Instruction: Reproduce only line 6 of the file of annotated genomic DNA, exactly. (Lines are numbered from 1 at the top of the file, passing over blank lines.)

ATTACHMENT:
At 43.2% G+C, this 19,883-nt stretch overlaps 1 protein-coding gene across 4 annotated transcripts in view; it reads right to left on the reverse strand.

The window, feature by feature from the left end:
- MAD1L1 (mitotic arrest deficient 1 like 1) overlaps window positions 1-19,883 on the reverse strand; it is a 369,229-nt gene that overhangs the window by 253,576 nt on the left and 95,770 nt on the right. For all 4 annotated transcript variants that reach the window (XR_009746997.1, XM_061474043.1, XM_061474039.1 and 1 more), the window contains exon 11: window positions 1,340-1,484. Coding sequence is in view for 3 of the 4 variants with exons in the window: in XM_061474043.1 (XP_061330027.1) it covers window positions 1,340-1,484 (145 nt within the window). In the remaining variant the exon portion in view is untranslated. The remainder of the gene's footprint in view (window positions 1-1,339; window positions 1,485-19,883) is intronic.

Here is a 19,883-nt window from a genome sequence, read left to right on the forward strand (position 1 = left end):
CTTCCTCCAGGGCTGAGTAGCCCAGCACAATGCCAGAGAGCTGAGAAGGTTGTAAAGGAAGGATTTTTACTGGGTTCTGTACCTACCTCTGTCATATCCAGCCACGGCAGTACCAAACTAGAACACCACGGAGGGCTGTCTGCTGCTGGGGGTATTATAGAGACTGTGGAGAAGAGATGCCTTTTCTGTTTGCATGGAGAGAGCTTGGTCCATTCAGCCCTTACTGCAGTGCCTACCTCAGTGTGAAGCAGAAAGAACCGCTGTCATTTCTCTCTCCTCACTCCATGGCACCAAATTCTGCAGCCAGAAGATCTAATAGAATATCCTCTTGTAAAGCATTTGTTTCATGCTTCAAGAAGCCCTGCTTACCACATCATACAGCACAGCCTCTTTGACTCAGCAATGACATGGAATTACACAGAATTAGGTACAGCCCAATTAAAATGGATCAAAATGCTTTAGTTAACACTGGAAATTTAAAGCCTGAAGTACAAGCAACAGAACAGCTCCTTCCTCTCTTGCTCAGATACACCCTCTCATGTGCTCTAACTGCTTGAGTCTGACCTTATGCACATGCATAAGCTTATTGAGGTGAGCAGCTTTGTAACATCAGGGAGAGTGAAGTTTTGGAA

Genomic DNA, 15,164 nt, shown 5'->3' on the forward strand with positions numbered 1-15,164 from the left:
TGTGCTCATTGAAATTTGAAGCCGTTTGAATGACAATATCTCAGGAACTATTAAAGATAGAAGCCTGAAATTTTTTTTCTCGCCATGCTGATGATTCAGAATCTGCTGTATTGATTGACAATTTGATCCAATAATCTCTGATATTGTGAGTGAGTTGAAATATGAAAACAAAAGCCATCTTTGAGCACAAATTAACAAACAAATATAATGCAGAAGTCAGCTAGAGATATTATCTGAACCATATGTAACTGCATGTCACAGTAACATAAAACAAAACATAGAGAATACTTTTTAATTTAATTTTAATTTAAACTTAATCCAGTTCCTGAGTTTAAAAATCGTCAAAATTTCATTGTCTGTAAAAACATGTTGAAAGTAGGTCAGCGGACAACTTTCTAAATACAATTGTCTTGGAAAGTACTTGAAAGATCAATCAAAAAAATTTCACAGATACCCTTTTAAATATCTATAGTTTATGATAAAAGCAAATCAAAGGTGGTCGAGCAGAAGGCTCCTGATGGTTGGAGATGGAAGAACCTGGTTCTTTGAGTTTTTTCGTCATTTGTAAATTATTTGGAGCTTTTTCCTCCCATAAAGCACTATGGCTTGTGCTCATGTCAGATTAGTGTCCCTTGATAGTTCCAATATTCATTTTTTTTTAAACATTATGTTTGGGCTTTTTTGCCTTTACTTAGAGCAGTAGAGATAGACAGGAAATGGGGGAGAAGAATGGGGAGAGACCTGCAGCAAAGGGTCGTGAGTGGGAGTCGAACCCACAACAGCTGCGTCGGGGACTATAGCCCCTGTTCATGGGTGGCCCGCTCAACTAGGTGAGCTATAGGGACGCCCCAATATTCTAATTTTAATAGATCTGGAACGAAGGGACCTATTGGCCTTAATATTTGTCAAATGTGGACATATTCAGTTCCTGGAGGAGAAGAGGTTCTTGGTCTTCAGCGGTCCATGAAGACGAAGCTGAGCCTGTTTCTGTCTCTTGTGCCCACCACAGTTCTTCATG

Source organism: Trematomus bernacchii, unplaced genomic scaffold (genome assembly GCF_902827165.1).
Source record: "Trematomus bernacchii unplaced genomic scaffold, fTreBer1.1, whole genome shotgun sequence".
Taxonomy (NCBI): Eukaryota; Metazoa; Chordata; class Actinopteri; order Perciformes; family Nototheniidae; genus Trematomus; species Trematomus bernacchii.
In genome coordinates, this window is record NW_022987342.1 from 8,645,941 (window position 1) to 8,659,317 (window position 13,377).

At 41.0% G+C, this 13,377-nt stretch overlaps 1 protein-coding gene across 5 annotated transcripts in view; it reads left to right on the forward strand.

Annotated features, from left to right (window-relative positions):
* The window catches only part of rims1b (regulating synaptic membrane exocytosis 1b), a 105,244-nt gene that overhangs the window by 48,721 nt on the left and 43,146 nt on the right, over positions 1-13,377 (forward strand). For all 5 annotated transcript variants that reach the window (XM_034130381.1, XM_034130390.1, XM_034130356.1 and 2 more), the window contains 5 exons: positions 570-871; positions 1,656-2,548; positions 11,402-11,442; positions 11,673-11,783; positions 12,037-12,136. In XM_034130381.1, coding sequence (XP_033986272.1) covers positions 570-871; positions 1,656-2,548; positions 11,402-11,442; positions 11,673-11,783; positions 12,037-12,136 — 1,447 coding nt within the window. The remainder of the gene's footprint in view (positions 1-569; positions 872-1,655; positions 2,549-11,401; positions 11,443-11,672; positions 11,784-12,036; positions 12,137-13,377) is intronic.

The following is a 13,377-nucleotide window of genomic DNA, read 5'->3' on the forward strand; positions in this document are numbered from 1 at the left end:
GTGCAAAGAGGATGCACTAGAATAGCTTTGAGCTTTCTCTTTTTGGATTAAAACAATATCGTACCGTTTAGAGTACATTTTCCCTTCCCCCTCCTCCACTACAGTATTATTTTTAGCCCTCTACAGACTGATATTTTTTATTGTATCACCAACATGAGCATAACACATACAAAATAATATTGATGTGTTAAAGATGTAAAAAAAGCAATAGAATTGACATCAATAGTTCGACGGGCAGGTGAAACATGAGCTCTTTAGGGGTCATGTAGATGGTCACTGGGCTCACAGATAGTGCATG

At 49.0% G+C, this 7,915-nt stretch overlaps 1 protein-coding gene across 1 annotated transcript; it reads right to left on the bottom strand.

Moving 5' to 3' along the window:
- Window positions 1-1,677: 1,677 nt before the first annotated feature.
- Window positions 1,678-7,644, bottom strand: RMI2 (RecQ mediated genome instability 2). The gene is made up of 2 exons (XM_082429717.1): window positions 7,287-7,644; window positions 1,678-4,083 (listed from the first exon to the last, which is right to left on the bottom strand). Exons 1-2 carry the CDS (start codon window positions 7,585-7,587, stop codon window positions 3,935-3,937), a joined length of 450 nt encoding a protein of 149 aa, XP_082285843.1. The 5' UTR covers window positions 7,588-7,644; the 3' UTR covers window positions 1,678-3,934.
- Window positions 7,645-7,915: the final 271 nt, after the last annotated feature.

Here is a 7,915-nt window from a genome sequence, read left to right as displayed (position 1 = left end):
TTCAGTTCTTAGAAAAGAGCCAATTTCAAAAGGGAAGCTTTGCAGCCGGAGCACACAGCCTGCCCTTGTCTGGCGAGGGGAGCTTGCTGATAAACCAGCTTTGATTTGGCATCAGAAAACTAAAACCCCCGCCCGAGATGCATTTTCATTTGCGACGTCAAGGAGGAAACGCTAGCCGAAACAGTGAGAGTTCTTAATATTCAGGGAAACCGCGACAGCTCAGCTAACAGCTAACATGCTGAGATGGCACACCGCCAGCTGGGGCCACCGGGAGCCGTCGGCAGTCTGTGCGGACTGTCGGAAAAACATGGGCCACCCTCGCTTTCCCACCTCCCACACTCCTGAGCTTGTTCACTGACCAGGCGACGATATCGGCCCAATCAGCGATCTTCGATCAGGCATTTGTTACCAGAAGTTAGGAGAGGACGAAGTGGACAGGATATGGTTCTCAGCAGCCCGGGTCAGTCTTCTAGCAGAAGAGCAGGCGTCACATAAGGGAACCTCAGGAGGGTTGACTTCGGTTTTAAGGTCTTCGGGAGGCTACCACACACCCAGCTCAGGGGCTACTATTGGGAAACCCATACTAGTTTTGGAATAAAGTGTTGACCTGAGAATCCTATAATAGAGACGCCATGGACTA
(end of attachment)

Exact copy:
Genomic DNA, 15,164 nt, shown 5'->3' on the forward strand with positions numbered 1-15,164 from the left: